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The Light ….Again

This blog is part one about the light on the same subject below.I love old ruins and Australia’s first ever built car, the FJ Holden.

I will speak about the light and until the day I pass from this earth. I will always talk about the importance of understanding the light. Often I’m asked, “ How did you get that shot?” When it comes to a shot that I’ve taken with dramatic light, the way that I get that shot is through understanding how light will react to the subject that you are photographing and the other thing is patience.

To be a photographer and no matter what discipline within photography that you are specializing in, you need patience. It is not rocket science but how many people actually have patience to sit and wait and to sit and wait when it is cold or in blistering heat. Our world is ever changing and one of the biggest changes in people is the lack of patience we have today. We want everything in an instant. We require it now and not later and we have lost the art of knowing what it means to be patient.When we have found that art of patience and waiting, you’ll be amazed the rewards you’ll get from your photography.

Here is a series of shots on my two favourite themes to photograph. Old ruins and Australia’s first ever build car, the FJ Holden.The first part of this show case the old ruin and then the next series of shots in part 2, I’ll bring in the FJ Holden and that day with the crew was just so cold.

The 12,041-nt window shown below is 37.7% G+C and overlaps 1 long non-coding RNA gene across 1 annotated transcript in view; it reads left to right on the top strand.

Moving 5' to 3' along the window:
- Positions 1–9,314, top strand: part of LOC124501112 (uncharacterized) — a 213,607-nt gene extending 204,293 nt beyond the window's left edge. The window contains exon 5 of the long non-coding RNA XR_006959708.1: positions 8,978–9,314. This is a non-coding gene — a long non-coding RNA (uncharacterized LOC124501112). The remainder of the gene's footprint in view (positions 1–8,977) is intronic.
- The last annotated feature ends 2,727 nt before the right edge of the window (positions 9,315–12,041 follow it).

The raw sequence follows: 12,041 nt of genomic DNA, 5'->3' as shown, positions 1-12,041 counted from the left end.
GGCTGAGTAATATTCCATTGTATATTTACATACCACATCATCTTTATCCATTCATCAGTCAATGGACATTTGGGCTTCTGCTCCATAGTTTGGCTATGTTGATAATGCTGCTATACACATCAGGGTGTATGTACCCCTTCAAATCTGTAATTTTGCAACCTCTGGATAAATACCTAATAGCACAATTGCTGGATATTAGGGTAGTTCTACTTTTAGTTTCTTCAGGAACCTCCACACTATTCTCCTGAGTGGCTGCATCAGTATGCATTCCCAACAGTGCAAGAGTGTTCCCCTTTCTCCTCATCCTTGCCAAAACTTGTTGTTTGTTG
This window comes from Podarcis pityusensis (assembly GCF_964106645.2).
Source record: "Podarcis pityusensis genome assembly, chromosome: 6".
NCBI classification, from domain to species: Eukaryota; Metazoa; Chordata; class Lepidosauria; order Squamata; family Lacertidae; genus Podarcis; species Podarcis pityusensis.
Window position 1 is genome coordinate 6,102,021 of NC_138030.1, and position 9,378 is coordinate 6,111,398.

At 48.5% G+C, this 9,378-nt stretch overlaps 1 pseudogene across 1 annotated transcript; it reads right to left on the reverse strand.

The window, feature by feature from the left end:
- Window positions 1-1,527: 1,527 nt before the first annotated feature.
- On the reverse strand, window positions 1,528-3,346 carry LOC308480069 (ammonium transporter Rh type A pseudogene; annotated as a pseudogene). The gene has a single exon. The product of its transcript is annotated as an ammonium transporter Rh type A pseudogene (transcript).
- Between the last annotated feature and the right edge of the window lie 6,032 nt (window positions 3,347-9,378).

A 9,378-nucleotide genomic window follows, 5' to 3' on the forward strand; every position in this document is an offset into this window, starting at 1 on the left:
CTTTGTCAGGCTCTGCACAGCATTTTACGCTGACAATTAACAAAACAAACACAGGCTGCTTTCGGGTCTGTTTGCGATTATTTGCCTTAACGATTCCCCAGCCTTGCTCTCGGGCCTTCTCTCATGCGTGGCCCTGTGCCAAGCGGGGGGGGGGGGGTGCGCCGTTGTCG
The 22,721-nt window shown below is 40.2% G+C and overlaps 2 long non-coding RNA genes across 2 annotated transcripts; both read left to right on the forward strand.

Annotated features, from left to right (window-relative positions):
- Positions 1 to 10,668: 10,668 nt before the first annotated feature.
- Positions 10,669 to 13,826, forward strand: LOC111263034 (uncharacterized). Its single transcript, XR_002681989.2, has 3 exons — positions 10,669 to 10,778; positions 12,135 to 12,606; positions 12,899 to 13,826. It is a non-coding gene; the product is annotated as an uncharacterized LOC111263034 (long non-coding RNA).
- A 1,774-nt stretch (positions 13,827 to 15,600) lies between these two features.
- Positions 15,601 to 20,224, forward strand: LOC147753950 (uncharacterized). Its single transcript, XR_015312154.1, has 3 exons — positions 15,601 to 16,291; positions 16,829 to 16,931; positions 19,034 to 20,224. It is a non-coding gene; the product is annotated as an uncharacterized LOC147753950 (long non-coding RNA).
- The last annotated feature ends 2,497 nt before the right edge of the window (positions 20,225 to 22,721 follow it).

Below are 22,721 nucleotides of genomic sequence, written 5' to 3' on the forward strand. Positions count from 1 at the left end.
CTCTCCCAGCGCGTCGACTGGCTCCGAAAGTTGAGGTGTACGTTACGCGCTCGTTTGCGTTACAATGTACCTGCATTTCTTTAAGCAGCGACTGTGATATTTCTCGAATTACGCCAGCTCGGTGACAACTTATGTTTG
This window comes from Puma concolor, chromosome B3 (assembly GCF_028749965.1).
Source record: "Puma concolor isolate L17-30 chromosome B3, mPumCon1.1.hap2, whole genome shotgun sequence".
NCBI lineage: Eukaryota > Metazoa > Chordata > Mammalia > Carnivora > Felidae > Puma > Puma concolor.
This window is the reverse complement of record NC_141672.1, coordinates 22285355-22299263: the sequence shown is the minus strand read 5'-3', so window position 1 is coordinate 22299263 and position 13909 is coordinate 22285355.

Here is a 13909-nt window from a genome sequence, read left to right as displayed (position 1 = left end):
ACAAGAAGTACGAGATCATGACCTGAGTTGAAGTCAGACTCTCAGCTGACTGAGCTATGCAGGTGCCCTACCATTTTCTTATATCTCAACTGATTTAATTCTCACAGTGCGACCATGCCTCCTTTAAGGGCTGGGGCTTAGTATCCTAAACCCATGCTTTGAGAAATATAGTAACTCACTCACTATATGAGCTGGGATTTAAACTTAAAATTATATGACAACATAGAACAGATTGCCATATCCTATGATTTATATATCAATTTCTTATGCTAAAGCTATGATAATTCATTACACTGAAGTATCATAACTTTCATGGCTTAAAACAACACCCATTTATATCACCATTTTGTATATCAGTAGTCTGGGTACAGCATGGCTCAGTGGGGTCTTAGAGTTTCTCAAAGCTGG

This series of images were taken on a workshop that I was running. I had all of the crew out for this shot and what we were waiting for was the light to break.

It wasn’t the warmest of days and as I have said to people who have done my workshops, “ The shot doesn’t come to you, you have to go to it” It is that simple.

Whether it is freezing, too hot, if there is drama in the skies above you, the only way that you are going to get that photograph is ot be there in the elements and that requires patience. It doesn’t always go in your favour but when it does, its moving and emotive.

I knew where the light was going to hit and as a teacher in photography, it is my role to know these things so when the guest do come away with myself and Vicki, we have done the homework for them in relation to where the light is going to hit. All the guest have to do is have that patience to wait.

We can’t control the weather but what we con control is our knowledge of where the light will hit when it does pop and when it pops, you need to be ready for it. To make sure you have the correct settings on your camera etc

Often when we arrive at a location it can look like what you see above. With the homework done, I knew that the sun would light up the old ruin if the clouds broke up but at first when we arrived there, I could tell many of the guests doubted me hahaha As I kept saying to them,” we only need a small opening in the sky to transform this whole scene that is before us.”